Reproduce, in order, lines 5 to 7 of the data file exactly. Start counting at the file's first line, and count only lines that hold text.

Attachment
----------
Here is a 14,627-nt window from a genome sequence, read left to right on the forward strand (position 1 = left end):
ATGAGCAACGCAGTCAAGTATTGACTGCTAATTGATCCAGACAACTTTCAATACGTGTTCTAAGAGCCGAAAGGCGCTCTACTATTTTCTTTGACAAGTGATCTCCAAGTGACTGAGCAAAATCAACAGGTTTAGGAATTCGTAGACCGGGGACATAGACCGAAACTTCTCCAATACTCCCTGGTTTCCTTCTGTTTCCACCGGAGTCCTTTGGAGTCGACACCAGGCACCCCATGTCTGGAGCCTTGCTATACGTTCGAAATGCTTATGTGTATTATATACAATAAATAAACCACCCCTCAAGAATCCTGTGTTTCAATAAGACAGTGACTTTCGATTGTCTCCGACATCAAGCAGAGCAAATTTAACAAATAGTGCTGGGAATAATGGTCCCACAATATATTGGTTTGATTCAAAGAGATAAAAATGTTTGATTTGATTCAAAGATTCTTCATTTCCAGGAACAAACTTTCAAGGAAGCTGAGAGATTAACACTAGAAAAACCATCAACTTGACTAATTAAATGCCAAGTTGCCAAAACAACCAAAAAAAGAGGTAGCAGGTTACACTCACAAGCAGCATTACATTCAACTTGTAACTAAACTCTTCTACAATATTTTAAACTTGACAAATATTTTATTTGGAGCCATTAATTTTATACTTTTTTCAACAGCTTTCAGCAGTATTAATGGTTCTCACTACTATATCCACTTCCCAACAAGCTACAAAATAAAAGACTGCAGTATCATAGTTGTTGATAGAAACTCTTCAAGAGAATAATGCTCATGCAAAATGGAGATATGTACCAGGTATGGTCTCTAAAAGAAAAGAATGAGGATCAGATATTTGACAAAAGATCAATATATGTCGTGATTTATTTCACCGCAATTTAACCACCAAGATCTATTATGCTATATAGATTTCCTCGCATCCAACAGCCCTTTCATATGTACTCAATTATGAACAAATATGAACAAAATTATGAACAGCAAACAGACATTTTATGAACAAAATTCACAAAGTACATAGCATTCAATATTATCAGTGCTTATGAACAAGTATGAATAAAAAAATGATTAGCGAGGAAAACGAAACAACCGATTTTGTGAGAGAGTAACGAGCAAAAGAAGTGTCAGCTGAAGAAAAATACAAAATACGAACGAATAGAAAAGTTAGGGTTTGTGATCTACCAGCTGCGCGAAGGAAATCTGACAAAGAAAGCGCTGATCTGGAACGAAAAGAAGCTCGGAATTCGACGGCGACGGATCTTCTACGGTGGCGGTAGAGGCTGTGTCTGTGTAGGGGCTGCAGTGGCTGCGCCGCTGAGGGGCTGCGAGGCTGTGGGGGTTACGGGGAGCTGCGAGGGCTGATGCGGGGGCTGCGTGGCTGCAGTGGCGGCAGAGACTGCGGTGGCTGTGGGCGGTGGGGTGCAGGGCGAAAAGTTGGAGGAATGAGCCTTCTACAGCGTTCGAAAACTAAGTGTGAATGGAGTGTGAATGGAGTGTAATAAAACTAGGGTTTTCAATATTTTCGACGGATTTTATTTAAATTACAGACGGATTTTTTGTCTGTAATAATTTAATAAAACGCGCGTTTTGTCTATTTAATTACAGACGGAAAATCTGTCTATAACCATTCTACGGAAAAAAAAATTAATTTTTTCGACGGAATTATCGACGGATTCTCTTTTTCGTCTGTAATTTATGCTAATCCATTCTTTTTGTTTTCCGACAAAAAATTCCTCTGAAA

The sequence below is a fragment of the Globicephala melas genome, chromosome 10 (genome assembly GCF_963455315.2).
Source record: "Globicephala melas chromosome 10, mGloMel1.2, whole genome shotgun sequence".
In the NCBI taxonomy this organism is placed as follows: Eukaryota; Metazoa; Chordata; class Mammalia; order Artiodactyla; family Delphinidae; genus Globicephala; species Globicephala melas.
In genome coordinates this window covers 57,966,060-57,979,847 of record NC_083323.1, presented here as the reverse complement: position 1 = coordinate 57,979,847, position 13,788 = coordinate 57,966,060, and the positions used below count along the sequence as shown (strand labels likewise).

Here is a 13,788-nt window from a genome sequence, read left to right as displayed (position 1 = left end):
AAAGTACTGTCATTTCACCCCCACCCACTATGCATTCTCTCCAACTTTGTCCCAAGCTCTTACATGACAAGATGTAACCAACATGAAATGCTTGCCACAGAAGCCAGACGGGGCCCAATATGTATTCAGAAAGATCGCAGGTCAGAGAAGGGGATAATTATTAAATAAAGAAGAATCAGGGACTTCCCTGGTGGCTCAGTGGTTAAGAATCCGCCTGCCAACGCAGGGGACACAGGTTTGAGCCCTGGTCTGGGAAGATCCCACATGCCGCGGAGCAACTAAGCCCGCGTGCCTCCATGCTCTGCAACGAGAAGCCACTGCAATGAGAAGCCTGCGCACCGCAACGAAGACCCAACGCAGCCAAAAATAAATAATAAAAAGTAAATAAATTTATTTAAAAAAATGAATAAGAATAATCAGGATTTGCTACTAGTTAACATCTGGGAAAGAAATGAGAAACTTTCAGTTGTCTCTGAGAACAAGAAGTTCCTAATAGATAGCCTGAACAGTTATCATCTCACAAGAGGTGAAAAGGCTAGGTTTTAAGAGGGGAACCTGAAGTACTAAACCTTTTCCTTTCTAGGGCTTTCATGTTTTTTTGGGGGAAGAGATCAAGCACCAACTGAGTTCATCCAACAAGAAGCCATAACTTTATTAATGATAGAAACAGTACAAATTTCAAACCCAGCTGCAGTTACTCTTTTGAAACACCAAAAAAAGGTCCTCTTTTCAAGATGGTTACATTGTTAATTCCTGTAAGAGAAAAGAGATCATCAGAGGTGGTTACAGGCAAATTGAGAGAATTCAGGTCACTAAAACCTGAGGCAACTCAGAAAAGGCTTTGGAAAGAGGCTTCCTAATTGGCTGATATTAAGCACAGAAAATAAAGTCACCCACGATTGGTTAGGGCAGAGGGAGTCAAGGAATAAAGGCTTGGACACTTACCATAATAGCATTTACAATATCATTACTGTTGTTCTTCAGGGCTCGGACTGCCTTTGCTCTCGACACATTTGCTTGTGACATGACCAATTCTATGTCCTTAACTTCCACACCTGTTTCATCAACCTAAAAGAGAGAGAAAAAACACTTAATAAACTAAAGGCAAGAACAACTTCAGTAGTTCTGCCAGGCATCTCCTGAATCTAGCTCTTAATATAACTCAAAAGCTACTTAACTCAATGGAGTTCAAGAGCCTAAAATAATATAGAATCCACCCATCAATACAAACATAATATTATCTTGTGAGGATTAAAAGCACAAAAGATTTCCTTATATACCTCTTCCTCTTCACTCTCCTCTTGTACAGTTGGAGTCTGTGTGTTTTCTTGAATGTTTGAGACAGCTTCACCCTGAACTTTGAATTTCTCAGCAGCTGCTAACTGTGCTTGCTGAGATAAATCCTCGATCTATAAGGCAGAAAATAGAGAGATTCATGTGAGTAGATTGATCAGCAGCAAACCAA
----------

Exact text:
In the NCBI taxonomy this organism is placed as follows: Eukaryota; Metazoa; Chordata; class Mammalia; order Artiodactyla; family Delphinidae; genus Globicephala; species Globicephala melas.
In genome coordinates this window covers 57,966,060-57,979,847 of record NC_083323.1, presented here as the reverse complement: position 1 = coordinate 57,979,847, position 13,788 = coordinate 57,966,060, and the positions used below count along the sequence as shown (strand labels likewise).

Here is a 13,788-nt window from a genome sequence, read left to right as displayed (position 1 = left end):